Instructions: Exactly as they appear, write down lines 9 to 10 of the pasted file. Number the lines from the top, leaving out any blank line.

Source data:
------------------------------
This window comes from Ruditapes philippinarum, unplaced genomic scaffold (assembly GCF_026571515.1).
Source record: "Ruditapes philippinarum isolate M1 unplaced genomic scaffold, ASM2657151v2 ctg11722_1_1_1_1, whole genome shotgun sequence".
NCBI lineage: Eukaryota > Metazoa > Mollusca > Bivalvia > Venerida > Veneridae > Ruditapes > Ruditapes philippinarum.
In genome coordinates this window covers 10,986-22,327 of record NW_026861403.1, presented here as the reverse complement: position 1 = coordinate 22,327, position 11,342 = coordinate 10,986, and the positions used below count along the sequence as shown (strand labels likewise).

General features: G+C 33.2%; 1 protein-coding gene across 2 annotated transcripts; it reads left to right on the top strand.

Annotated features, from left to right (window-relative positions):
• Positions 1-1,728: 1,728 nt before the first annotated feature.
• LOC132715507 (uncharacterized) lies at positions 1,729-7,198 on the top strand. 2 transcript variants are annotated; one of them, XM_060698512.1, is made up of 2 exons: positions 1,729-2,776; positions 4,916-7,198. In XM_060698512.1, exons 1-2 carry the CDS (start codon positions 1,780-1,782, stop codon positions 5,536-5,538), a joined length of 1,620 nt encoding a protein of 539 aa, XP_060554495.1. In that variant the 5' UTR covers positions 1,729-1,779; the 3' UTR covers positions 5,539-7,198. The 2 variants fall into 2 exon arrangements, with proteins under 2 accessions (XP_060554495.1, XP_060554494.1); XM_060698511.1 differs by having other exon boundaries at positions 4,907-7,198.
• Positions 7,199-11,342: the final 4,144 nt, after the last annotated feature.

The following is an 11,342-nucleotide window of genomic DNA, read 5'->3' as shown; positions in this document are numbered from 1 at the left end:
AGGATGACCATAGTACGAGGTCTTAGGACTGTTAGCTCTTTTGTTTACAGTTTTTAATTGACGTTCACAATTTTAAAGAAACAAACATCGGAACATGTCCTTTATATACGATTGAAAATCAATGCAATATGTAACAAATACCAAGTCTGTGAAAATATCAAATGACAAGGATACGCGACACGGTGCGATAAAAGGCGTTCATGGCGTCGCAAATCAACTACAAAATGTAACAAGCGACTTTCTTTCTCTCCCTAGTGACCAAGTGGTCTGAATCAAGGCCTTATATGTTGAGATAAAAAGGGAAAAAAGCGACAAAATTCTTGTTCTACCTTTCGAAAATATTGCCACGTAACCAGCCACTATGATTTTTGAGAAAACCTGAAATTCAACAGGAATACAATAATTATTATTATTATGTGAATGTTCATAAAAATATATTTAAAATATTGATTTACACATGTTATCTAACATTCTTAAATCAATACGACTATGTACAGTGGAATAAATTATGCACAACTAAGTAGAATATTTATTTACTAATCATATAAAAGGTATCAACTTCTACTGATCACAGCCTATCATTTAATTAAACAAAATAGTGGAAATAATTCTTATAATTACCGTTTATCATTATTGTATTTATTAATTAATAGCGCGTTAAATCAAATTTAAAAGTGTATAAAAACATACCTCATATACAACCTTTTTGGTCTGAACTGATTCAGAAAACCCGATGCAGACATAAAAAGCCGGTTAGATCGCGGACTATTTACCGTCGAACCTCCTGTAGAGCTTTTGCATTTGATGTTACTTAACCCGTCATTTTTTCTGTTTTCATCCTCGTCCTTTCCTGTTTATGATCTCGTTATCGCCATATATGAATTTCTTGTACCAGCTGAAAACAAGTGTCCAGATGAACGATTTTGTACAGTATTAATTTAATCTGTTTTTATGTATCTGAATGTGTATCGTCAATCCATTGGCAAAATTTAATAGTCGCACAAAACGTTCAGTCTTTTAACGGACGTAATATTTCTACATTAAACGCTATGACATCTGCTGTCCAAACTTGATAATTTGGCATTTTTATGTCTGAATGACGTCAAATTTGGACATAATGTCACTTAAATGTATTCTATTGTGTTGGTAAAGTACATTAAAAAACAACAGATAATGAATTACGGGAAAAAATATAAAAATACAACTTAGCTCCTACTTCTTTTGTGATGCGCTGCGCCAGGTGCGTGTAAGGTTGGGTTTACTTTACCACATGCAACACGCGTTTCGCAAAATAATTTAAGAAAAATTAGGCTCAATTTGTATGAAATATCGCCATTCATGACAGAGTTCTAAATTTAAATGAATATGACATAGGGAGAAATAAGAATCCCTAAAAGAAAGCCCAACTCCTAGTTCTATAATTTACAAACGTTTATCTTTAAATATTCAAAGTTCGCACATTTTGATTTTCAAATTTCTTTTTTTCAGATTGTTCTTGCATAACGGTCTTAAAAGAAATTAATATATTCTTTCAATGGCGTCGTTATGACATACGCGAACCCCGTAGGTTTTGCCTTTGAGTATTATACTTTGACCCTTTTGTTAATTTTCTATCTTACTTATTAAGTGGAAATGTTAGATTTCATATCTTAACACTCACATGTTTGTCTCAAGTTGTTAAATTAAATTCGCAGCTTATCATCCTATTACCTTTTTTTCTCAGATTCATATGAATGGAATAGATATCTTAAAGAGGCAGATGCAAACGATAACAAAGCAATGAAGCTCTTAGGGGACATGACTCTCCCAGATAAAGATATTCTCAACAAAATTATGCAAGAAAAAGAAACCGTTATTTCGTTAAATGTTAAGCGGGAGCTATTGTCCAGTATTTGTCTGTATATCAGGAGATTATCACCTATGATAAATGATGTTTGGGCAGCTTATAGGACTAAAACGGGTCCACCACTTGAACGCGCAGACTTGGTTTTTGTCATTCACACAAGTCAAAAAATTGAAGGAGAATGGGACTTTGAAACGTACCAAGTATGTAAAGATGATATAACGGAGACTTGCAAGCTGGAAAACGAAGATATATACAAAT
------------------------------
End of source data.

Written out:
• Positions 7,199-11,342: the final 4,144 nt, after the last annotated feature.

The following is an 11,342-nucleotide window of genomic DNA, read 5'->3' as shown; positions in this document are numbered from 1 at the left end: